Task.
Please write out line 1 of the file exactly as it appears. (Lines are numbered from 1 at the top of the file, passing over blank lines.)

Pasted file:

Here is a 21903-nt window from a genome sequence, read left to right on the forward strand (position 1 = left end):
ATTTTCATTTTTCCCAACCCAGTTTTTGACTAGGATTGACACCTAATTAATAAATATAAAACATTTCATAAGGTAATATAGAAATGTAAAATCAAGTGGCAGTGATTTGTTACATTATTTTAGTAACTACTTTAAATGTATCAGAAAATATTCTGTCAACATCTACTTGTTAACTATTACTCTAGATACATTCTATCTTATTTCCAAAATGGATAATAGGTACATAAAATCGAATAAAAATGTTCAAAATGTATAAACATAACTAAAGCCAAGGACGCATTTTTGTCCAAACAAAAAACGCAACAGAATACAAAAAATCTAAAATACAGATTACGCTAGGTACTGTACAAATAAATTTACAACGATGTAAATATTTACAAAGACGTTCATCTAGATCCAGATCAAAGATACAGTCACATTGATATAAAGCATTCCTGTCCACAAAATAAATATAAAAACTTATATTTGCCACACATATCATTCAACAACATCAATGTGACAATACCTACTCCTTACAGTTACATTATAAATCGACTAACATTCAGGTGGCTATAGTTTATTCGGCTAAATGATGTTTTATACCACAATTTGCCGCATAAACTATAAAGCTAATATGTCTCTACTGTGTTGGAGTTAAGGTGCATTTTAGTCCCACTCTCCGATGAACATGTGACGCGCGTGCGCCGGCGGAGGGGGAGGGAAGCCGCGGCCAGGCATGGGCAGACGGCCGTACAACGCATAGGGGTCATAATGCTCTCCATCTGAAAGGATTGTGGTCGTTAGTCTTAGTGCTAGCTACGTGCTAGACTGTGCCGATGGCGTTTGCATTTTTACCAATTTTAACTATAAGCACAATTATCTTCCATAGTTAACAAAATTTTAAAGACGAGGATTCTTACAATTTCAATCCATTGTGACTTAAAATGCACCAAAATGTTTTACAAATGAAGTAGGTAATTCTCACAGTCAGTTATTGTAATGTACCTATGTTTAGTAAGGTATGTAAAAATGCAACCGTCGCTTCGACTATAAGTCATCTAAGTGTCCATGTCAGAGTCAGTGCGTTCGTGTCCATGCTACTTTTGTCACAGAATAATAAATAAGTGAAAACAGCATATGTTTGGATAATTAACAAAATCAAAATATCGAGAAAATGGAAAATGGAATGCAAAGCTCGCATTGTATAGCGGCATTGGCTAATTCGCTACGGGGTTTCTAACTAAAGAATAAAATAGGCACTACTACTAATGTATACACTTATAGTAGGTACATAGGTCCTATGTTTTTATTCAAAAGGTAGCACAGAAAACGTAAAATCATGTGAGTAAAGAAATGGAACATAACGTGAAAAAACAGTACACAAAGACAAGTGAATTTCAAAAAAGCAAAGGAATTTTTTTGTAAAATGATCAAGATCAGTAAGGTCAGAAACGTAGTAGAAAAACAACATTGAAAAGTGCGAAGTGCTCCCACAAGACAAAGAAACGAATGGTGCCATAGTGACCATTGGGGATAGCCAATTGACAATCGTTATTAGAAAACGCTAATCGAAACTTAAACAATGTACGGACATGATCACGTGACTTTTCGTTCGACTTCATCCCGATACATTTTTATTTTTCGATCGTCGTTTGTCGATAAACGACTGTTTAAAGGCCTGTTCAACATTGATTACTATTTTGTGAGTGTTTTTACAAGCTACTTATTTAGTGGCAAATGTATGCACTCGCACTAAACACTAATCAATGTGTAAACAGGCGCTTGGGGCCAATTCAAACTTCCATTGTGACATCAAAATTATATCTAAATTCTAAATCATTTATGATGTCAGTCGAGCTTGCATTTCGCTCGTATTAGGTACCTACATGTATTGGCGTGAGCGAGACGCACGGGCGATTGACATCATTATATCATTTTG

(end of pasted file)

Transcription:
Here is a 21903-nt window from a genome sequence, read left to right on the forward strand (position 1 = left end):